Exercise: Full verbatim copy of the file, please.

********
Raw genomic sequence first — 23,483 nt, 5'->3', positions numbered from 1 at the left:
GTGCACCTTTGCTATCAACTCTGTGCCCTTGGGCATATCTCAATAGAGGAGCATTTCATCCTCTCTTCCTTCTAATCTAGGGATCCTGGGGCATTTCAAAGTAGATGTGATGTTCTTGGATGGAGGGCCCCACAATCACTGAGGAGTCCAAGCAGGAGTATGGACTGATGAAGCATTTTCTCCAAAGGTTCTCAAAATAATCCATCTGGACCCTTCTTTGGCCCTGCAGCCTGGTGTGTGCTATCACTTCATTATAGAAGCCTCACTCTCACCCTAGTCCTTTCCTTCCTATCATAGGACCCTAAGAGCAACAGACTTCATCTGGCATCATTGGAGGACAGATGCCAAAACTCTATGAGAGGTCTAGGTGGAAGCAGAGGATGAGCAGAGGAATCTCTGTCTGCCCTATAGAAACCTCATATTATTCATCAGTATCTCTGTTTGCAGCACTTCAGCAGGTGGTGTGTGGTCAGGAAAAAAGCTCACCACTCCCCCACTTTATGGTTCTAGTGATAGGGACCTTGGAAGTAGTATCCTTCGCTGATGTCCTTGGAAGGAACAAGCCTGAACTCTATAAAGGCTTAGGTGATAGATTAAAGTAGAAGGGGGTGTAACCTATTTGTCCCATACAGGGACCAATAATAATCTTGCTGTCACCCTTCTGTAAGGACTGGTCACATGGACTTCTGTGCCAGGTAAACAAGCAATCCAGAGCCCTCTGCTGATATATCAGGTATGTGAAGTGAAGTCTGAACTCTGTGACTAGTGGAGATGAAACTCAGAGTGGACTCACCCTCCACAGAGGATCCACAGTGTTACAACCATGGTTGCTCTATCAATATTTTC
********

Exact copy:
Raw genomic sequence first — 23,483 nt, 5'->3', positions numbered from 1 at the left:
GTGCACCTTTGCTATCAACTCTGTGCCCTTGGGCATATCTCAATAGAGGAGCATTTCATCCTCTCTTCCTTCTAATCTAGGGATCCTGGGGCATTTCAAAGTAGATGTGATGTTCTTGGATGGAGGGCCCCACAATCACTGAGGAGTCCAAGCAGGAGTATGGACTGATGAAGCATTTTCTCCAAAGGTTCTCAAAATAATCCATCTGGACCCTTCTTTGGCCCTGCAGCCTGGTGTGTGCTATCACTTCATTATAGAAGCCTCACTCTCACCCTAGTCCTTTCCTTCCTATCATAGGACCCTAAGAGCAACAGACTTCATCTGGCATCATTGGAGGACAGATGCCAAAACTCTATGAGAGGTCTAGGTGGAAGCAGAGGATGAGCAGAGGAATCTCTGTCTGCCCTATAGAAACCTCATATTATTCATCAGTATCTCTGTTTGCAGCACTTCAGCAGGTGGTGTGTGGTCAGGAAAAAAGCTCACCACTCCCCCACTTTATGGTTCTAGTGATAGGGACCTTGGAAGTAGTATCCTTCGCTGATGTCCTTGGAAGGAACAAGCCTGAACTCTATAAAGGCTTAGGTGATAGATTAAAGTAGAAGGGGGTGTAACCTATTTGTCCCATACAGGGACCAATAATAATCTTGCTGTCACCCTTCTGTAAGGACTGGTCACATGGACTTCTGTGCCAGGTAAACAAGCAATCCAGAGCCCTCTGCTGATATATCAGGTATGTGAAGTGAAGTCTGAACTCTGTGACTAGTGGAGATGAAACTCAGAGTGGACTCACCCTCCACAGAGGATCCACAGTGTTACAACCATGGTTGCTCTATCAATATTTTC